British director-done good sets up shop in Toronto
By Don Mosley
Toronto’s theatre scene is on the brink of developing a real maturity, according to Ned Vukovic of Lovers and Madmen productions. Vukovic should know. The English-trained, Toronto-based actor/director/producer has worked with the best, including a distinguished run with the Royal Shakespeare company in London.
“Twenty years ago Toronto had very little: the Royal Alex, the O’Keefe,” Vukovic said. “Today there’s so much. We have a city the size of Birmingham but we have 150 theatres compared to Birmingham which has half a dozen.”
Why would he leave a major theatre city to work in what was once a cultural backwater?
“It’s much more interesting here. There’s much more enthusiasm, more energy,” he said. “Old centres like London and New York are a little jaded.”
Vukovic’s Maden and Lovers is coming off incredible success last year with Molly Wood, which won eight Dora (Toronto’s theatre awards named in honor of the late Dora Mavor Moore) nominations and two awards — Best New Play and Oustanding Production.
Not bad for a company that produced its first play with only blood, sweat, toil and tears and the proceeds from a garage sale.
“We made $600 which we used as a deposit on the rental of the Poor Alex Theatre. We said ‘Ok, we’ve got the theatre, what do we do now?’” That led to increasingly successful productions of Kvetch, Golden Pathway Annual, Hamlet, and Molly Wood.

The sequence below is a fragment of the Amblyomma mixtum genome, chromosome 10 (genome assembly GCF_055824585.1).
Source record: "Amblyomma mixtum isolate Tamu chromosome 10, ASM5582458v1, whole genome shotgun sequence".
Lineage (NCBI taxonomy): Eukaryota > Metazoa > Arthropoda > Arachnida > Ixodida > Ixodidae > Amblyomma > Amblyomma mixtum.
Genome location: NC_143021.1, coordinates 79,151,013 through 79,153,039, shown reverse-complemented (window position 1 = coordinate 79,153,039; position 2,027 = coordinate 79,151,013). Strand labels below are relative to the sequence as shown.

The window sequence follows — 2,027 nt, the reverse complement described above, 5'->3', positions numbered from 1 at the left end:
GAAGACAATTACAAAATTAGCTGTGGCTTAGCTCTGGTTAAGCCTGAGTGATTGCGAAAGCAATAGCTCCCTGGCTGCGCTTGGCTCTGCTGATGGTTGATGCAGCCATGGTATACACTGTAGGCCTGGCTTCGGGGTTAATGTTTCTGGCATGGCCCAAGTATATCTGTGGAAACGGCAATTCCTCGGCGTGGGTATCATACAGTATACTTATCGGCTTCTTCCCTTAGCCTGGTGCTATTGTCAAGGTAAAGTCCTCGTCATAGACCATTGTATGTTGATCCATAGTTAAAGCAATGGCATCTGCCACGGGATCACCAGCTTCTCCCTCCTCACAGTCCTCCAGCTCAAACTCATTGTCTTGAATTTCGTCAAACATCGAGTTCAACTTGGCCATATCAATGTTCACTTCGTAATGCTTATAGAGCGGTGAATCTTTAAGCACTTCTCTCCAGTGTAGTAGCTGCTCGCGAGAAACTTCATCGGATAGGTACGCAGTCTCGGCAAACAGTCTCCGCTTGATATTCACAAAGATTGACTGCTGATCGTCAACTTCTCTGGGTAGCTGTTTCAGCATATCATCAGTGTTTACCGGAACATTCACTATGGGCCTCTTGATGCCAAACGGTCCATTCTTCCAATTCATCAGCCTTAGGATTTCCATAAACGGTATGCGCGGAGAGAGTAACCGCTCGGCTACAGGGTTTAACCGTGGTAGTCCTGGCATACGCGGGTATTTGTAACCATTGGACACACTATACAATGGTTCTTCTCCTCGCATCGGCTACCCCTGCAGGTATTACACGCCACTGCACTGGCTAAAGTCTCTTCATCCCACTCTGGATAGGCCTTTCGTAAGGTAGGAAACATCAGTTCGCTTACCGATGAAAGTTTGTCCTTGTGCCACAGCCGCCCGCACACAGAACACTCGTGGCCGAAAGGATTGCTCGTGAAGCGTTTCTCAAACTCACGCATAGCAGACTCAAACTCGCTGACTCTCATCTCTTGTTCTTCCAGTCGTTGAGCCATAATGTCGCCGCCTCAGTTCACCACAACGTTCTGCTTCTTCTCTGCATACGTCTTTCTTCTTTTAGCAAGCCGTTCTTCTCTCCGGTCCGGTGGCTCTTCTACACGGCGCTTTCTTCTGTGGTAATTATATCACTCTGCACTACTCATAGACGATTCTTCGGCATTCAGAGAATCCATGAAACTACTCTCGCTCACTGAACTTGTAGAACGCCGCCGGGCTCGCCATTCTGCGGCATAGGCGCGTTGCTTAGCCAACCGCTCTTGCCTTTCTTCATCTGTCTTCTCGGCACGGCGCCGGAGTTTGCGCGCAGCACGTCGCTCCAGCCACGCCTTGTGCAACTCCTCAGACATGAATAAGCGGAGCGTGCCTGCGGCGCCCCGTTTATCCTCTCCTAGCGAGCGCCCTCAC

Winning the Dora’s hsa made obtaining private funding a little easier and is helping them to produce more ambitious projects.
Lovers and Madmen’s current season at the Bathurst St. Theatre kicked off with five one-man performances by England’s anarchic genius Ken Campbell. Campbell brought his comic revue to Halifax last year after entreaties by Codco’s Catherine Jones. It played to sold out houses every night.
“Ken is like a cross between Albert Einstein and Groucho Marx,” Vukovic says. “He’s brilliant. He was the inspiration for the new wave of English comedy.”
Lovers and Madmen will also stage Jim Bartley’s Stephen and Mr. Wilde in October and The Misfit, which Vukovic co-wrote with Neil Norman, in November.
The Misfit, based on the life-on-the edge actor Montgomery Clift, shows the actor’s decline from the height of his powers to a boozed-out, drugged-out debauchee. Marily Monroe once said of Clift that he “is the only person I know who’s in worse shape than I am.”
The show was first played in Toronto’s East End in a 50-seat theatre.
“Our first performance was to two little, old queens,” Vukovic said. “That was our entire audience. After the show one of them walked up to me and said ‘Are you the director? This is Broadway, this is Broadway quality. I’m going to tell all my friends.’ The next night we sold out and every night after. We had to extend the show.”
Tickets are available at the Bathurst St. Theatre box office or from Ticketmaster at 872-1111.